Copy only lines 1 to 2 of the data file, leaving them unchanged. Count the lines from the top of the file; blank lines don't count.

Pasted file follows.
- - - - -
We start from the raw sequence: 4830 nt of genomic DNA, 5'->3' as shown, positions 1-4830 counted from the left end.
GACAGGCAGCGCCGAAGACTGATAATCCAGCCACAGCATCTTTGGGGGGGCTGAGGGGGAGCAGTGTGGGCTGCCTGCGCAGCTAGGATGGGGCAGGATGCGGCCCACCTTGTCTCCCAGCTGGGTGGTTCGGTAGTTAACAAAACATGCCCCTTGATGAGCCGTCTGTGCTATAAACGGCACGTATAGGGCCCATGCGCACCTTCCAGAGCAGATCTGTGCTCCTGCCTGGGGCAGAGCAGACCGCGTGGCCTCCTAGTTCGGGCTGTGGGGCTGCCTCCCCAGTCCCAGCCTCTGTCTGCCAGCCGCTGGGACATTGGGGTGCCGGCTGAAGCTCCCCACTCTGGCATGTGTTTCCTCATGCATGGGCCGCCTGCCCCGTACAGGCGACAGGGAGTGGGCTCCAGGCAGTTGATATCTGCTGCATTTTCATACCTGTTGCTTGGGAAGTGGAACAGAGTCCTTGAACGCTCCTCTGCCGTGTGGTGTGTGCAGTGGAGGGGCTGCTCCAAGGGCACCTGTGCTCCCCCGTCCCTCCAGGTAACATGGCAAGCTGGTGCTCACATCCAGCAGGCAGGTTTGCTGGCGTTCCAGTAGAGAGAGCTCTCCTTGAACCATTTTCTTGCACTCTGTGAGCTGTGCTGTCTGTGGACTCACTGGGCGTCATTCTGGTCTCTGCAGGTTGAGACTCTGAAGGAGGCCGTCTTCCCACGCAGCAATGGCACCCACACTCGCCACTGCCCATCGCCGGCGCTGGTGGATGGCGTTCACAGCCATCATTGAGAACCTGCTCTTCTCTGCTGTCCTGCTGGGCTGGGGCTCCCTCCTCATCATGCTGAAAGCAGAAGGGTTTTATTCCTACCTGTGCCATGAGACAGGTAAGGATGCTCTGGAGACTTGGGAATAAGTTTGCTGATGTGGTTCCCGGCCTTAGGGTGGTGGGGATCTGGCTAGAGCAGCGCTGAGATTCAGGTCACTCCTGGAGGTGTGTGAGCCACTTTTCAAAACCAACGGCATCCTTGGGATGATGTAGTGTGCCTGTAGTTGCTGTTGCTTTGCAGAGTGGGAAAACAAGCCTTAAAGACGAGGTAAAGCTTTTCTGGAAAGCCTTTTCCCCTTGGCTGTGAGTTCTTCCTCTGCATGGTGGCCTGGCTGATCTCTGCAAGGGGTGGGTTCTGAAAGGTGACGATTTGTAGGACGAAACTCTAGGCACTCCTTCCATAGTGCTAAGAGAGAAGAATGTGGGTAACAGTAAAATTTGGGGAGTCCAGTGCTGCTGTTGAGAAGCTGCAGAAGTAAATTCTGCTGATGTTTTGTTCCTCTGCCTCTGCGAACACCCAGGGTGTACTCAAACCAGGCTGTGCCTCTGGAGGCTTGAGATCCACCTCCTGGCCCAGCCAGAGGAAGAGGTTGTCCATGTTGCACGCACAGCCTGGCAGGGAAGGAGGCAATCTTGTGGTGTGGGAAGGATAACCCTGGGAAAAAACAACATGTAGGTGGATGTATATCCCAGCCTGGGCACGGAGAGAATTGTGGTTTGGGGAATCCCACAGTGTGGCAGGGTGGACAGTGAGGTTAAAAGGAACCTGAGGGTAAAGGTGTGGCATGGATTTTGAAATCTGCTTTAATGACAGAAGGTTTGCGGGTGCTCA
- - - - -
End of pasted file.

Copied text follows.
We start from the raw sequence: 4830 nt of genomic DNA, 5'->3' as shown, positions 1-4830 counted from the left end.
GACAGGCAGCGCCGAAGACTGATAATCCAGCCACAGCATCTTTGGGGGGGCTGAGGGGGAGCAGTGTGGGCTGCCTGCGCAGCTAGGATGGGGCAGGATGCGGCCCACCTTGTCTCCCAGCTGGGTGGTTCGGTAGTTAACAAAACATGCCCCTTGATGAGCCGTCTGTGCTATAAACGGCACGTATAGGGCCCATGCGCACCTTCCAGAGCAGATCTGTGCTCCTGCCTGGGGCAGAGCAGACCGCGTGGCCTCCTAGTTCGGGCTGTGGGGCTGCCTCCCCAGTCCCAGCCTCTGTCTGCCAGCCGCTGGGACATTGGGGTGCCGGCTGAAGCTCCCCACTCTGGCATGTGTTTCCTCATGCATGGGCCGCCTGCCCCGTACAGGCGACAGGGAGTGGGCTCCAGGCAGTTGATATCTGCTGCATTTTCATACCTGTTGCTTGGGAAGTGGAACAGAGTCCTTGAACGCTCCTCTGCCGTGTGGTGTGTGCAGTGGAGGGGCTGCTCCAAGGGCACCTGTGCTCCCCCGTCCCTCCAGGTAACATGGCAAGCTGGTGCTCACATCCAGCAGGCAGGTTTGCTGGCGTTCCAGTAGAGAGAGCTCTCCTTGAACCATTTTCTTGCACTCTGTGAGCTGTGCTGTCTGTGGACTCACTGGGCGTCATTCTGGTCTCTGCAGGTTGAGACTCTGAAGGAGGCCGTCTTCCCACGCAGCAATGGCACCCACACTCGCCACTGCCCATCGCCGGCGCTGGTGGATGGCGTTCACAGCCATCATTGAGAACCTGCTCTTCTCTGCTGTCCTGCTGGGCTGGGGCTCCCTCCTCATCATGCTGAAAGCAGAAGGGTTTTATTCCTACCTGTGCCATGAGACAGGTAAGGATGCTCTGGAGACTTGGGAATAAGTTTGCTGATGTGGTTCCCGGCCTTAGGGTGGTGGGGATCTGGCTAGAGCAGCGCTGAGATTCAGGTCACTCCTGGAGGTGTGTGAGCCACTTTTCAAAACCAACGGCATCCTTGGGATGATGTAGTGTGCCTGTAGTTGCTGTTGCTTTGCAGAGTGGGAAAACAAGCCTTAAAGACGAGGTAAAGCTTTTCTGGAAAGCCTTTTCCCCTTGGCTGTGAGTTCTTCCTCTGCATGGTGGCCTGGCTGATCTCTGCAAGGGGTGGGTTCTGAAAGGTGACGATTTGTAGGACGAAACTCTAGGCACTCCTTCCATAGTGCTAAGAGAGAAGAATGTGGGTAACAGTAAAATTTGGGGAGTCCAGTGCTGCTGTTGAGAAGCTGCAGAAGTAAATTCTGCTGATGTTTTGTTCCTCTGCCTCTGCGAACACCCAGGGTGTACTCAAACCAGGCTGTGCCTCTGGAGGCTTGAGATCCACCTCCTGGCCCAGCCAGAGGAAGAGGTTGTCCATGTTGCACGCACAGCCTGGCAGGGAAGGAGGCAATCTTGTGGTGTGGGAAGGATAACCCTGGGAAAAAACAACATGTAGGTGGATGTATATCCCAGCCTGGGCACGGAGAGAATTGTGGTTTGGGGAATCCCACAGTGTGGCAGGGTGGACAGTGAGGTTAAAAGGAACCTGAGGGTAAAGGTGTGGCATGGATTTTGAAATCTGCTTTAATGACAGAAGGTTTGCGGGTGCTCA